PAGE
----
Cancer drug candidate unveiled, could start human trials in 2022

11/22/2021 06:23 PM
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NHRI researchers and representatives from Launxp Biomedical Co. at the press briefing Monday. CNA photo Nov. 22, 2021
NHRI researchers and representatives from Launxp Biomedical Co. at the press briefing Monday. CNA photo Nov. 22, 2021

Taipei, Nov. 22 (CNA) A new cancer drug under development could begin Phase 1 testing in humans in 2022 after it obtained good results in treating eight types of cancers in tests on animals, Taiwan's National National Health Research Institutes (NHRI) announced Monday.

Hsieh Hsing-pang (謝興邦), a researcher at the NHRI's Institute of Biotechnology and Pharmaceutical Research (IBPR), said at a press event that 40 late stage cancer patients who have not been helped by any available treatment but are still in decent physical condition will be recruited for Phase 1 clinical trials in 2022.

According to Hsieh, the new drug, known as DBPR144, is a small molecule, multi-target kinase inhibitor. A kinase is an enzyme that controls important cell functions, and it can be active in the growth of some types of cancer cells.

The eight types of cancers against which it showed success through in vivo studies in animals were pancreatic, oral, gastric, and liver cancer as well as acute myeloid leukemia and bladder, prostate, and colorectal cancer, Hsieh said.

"Because it is particularly effective in gastroenterology-related cancers, we are likely to first target patients with pancreatic, liver, bladder, and gastric cancer in the initial clinical trial," he said.

Multi-target drugs, which take aim at several targets rather than more common medications that only take aim at a single biological substance, more effectively inhibit cancer cell proliferation and overcome drug resistance, he said.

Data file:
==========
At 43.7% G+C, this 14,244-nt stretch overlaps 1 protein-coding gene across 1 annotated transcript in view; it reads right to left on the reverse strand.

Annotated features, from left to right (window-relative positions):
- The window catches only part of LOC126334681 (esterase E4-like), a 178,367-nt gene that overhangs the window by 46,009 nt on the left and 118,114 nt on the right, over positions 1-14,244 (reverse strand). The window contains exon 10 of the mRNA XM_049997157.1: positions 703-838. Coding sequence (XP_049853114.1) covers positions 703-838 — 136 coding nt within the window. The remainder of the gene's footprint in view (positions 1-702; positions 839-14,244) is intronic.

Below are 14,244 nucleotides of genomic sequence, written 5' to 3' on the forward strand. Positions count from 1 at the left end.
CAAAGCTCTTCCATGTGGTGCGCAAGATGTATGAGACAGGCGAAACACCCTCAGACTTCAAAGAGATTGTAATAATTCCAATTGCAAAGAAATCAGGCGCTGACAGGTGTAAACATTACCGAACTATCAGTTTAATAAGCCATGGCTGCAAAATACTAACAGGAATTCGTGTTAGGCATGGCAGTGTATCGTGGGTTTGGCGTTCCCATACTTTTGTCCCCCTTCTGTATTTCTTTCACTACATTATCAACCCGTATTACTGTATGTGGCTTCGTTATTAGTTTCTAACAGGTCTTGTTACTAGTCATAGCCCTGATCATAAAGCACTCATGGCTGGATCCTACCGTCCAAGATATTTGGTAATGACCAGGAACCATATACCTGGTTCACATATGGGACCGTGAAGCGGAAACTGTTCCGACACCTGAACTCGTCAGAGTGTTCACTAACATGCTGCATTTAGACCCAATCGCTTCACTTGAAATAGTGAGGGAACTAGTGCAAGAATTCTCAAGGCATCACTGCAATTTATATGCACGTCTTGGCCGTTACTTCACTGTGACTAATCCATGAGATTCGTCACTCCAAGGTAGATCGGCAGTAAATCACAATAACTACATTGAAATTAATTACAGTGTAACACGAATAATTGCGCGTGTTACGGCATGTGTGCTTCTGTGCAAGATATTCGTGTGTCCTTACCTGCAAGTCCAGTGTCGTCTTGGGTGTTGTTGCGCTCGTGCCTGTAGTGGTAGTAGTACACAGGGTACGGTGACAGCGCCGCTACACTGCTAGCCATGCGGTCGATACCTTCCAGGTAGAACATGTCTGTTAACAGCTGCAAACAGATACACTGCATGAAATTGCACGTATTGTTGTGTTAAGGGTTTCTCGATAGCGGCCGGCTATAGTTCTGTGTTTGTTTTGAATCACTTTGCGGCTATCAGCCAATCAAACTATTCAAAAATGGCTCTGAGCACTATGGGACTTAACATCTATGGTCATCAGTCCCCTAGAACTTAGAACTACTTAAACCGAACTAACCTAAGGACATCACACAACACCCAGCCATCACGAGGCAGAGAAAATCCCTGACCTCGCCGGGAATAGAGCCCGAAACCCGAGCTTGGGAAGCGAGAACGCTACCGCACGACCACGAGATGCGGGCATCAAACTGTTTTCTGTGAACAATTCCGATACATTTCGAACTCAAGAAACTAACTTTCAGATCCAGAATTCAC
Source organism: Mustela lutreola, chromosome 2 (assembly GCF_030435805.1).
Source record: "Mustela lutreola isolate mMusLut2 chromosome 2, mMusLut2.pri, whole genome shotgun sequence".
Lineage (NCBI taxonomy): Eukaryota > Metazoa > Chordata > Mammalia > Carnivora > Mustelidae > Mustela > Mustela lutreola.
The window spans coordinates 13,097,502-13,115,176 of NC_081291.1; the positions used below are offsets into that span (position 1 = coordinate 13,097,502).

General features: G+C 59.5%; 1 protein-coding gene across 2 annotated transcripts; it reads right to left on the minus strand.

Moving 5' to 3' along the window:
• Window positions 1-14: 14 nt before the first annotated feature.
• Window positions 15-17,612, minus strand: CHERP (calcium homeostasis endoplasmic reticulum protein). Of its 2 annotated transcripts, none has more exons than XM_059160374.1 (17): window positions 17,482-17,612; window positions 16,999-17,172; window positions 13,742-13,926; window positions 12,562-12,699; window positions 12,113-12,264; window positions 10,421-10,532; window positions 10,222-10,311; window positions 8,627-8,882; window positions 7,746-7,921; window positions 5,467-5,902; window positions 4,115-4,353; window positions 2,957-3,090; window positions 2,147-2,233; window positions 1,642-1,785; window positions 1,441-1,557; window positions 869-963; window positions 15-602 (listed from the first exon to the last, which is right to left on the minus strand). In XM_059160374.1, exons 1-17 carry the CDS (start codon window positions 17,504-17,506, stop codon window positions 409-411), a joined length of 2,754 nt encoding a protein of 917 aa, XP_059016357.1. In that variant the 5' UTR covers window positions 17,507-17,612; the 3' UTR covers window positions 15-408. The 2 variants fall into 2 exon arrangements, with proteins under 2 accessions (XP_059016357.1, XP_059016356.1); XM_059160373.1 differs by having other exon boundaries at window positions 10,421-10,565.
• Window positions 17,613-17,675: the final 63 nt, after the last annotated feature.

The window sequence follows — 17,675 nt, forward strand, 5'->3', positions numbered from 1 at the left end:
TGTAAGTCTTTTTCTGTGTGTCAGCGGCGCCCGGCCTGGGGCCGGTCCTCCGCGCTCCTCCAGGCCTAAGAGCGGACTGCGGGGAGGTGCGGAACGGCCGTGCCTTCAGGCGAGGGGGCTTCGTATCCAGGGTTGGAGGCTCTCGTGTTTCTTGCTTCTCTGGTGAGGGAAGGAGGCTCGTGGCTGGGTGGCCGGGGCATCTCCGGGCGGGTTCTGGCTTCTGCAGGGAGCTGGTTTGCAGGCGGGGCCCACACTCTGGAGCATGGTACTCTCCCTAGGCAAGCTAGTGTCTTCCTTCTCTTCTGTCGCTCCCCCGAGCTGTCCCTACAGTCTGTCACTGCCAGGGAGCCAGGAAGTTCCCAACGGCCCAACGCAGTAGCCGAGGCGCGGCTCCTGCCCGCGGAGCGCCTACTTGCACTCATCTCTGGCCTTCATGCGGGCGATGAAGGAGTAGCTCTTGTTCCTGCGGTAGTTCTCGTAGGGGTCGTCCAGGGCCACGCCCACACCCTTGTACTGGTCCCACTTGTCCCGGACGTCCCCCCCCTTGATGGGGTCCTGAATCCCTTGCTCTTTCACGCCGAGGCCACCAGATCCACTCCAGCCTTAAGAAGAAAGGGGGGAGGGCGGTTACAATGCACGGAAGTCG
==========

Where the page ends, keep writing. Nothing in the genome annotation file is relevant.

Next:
During the Phase 1 trial, the volunteers will be give DBPR114 once a week to determine what a safe dosage of the new drug would be, Hsieh said.

Chen Chiu-heng (陳丘泓), general manager of Launxp Biomedical Co., which will be responsible for manufacturing the drug, said cancer patients from Taiwan and Australia will be recruited to take part in initial phase trials, which will take two years.

Phase 2 and Phase 3 trials, which should each take two to three years, will focus on cancers for which promising results were obtained in Phase 1. At least six years will be needed to complete human trials, Chen said.

"This novel multi-targeted agent is our new hope for treating cancer patients," IBPR Director Chang Jang-yang (張俊彥) said at the same press conference.

Cancer has been the top cause of death in Taiwan for 41 years, he said, and the five-year survival rates among patients with major types of cancer remained low, especially the 5 percent survival rate for pancreatic cancer patients.

(By Flor Wang and Chen Chieh-ling)

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